Wednesday, April 29, 2015

I Am Reviewed (in Dutch)

So, thanks to McFarland (thanks Lori) I've now seen the interview of the Shippey festschrift (AUTHOR OF THE NEW CENTURY) that appeared in LEMBAS (vol. 35, whole number 168, March 2015, pages 32-25), the journal of the Dutch Tolkien society, Unquendor.

In addition to being one of the five editors of this collection, I am myself one of contributors as well, so I was curious what they thought of my piece as well as the book as a whole.

As it happens, I cannot read Dutch, beyond recognizing that a passage is (probably) Dutch and not, say, German or Danish.

In any case, not having a Dutch dictionary handy, I decided to see what Google translation would make of it.

Here's the original Dutch text, as transcribed by me from a pdf of the review

Auteur: John D. Rateliff
   Titel: Inside Literature. Tolkien's Explo-
   rations of Medieval Genres
   Inhoud: Overzicht van allerlei manieren waarop
Tolkien vootborduurde op Middeleeuwse teksten,
en dan met name buiten zijn bekende legendarium
   Kerncitaat: "Door de kunst te leren nieuwe ste-
nen te maken in de vorm en stijl van de oude exem-
plaren, was Tolkien in staat zijn eigen Toren te bou-
wen" (145, paragrase). 3
   Mening: Heel verfrissend om eens in kort bestek
te lezen hoe Tolkien allerlei Middeleeuwse voorbeel-
den vormgaf, om dat later in zijn beste werk succosvol
te gebruiken. Een extra woord van lof voor de noten,
die alleen al fascinerend leesvoer vormen.

3) Uiteraard gemodelleerd naar Tolkien's befaamde allegorie van de Toren die op zee uitkijkt, uit zijn Beowulf-lezing..

And here's an English translation, as provided by an online translation site:

Contents: Overview of all the ways Tolkien voot embroidered on medieval texts, and especially outside its known legendarium to.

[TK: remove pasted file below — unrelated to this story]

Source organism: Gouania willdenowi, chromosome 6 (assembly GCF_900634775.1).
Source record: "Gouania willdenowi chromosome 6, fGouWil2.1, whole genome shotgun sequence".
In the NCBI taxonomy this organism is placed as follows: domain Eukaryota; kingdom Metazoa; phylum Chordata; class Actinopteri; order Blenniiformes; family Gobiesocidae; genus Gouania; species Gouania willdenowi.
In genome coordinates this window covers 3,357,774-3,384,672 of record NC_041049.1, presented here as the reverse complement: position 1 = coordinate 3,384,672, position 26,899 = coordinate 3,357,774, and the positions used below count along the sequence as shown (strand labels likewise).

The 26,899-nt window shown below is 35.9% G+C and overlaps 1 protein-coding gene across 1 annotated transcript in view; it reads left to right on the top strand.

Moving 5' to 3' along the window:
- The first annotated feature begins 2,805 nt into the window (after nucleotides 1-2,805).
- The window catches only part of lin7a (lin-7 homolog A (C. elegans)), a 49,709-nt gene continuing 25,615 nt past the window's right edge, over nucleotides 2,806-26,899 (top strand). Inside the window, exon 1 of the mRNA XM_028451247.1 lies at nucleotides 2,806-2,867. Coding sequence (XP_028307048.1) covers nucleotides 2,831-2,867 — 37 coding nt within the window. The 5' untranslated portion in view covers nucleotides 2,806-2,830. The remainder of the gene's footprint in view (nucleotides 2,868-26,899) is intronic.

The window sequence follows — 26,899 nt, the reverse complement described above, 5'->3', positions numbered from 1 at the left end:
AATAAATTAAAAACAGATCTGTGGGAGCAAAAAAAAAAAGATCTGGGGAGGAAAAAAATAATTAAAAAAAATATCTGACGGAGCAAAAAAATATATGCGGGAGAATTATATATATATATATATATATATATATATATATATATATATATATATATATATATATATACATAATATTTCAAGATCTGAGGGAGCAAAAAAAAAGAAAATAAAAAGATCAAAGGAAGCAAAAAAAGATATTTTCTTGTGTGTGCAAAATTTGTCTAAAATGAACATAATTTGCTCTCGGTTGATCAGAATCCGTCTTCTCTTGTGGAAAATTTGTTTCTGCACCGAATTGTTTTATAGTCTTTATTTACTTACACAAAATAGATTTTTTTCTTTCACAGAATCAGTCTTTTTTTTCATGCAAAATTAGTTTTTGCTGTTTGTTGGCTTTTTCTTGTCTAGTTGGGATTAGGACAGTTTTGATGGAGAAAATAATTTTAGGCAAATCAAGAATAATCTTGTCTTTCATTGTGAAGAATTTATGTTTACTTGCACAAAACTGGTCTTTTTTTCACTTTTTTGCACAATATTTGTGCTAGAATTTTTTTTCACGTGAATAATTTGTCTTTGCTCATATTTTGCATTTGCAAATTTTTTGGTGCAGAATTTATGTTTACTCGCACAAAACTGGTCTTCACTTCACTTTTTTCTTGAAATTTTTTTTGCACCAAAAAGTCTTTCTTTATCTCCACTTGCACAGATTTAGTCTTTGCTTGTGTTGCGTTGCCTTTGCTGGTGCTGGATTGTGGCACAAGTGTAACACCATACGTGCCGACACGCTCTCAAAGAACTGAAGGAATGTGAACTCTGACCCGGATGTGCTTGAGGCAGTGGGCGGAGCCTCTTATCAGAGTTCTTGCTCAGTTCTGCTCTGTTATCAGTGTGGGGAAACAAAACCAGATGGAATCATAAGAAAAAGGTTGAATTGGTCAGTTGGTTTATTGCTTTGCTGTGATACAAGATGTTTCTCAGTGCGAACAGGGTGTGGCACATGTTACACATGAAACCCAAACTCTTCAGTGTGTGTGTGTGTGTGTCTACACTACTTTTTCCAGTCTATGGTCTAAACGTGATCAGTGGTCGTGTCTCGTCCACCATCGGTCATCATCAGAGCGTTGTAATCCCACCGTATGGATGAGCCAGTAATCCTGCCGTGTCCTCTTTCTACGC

Key Quote: "By learning the art to make new bricks in the shape and style of the old ones, Tolkien was able to build its own tower" (145 paragrase).

Opinion: Very refreshing to once briefly read how Tolkien vormgaf kinds medieval examples, so later in his best work succosvol to use. An additional word of praise for the nuts, which alone make fascinating reading.

3) Of course, modeled on Tolkien's famous allegory of the Tower overlooking the sea, from his Beowulf lecture ..

--it's nice to see that they liked it.

I will observe that the 'nuts' they particularly liked were probably the 'notes' (noten) -- wh. pleases me, since I always put a lot into the notes of each of my pieces (one in this essay shows how we know C. S. Lewis wrote JRRT's obituary)


today's song: Shooting Shark by Blue Oyster Cult


Ad Poirters said...

Dutch happens to be my native language, and I would translate the review as follows:

Contents: Survey of various ways in which Tolkien elaborated upon medieval texts, especially outside his well-known legendarium.

Key Quote: 'By mastering the art of making new building blocks in the shape and style of the old ones, Tolkien was able to build a Tower of his own' (145, paraphrase). 3

Opinion: Very refreshing to read in brief how Tolkien handled various medieval examples, a skill he would come to use successfully in his best work later on. A special word of praise for the notes, which are a fascinating read in their own right.

3) Obviously modeled on Tolkien's famous allegory of a Tower overlooking the sea, from his lecture on Beowulf.

I hope that is helpful.

John D. Rateliff said...

Thanks for the clarification, Ad. Much appreciated.
--John R.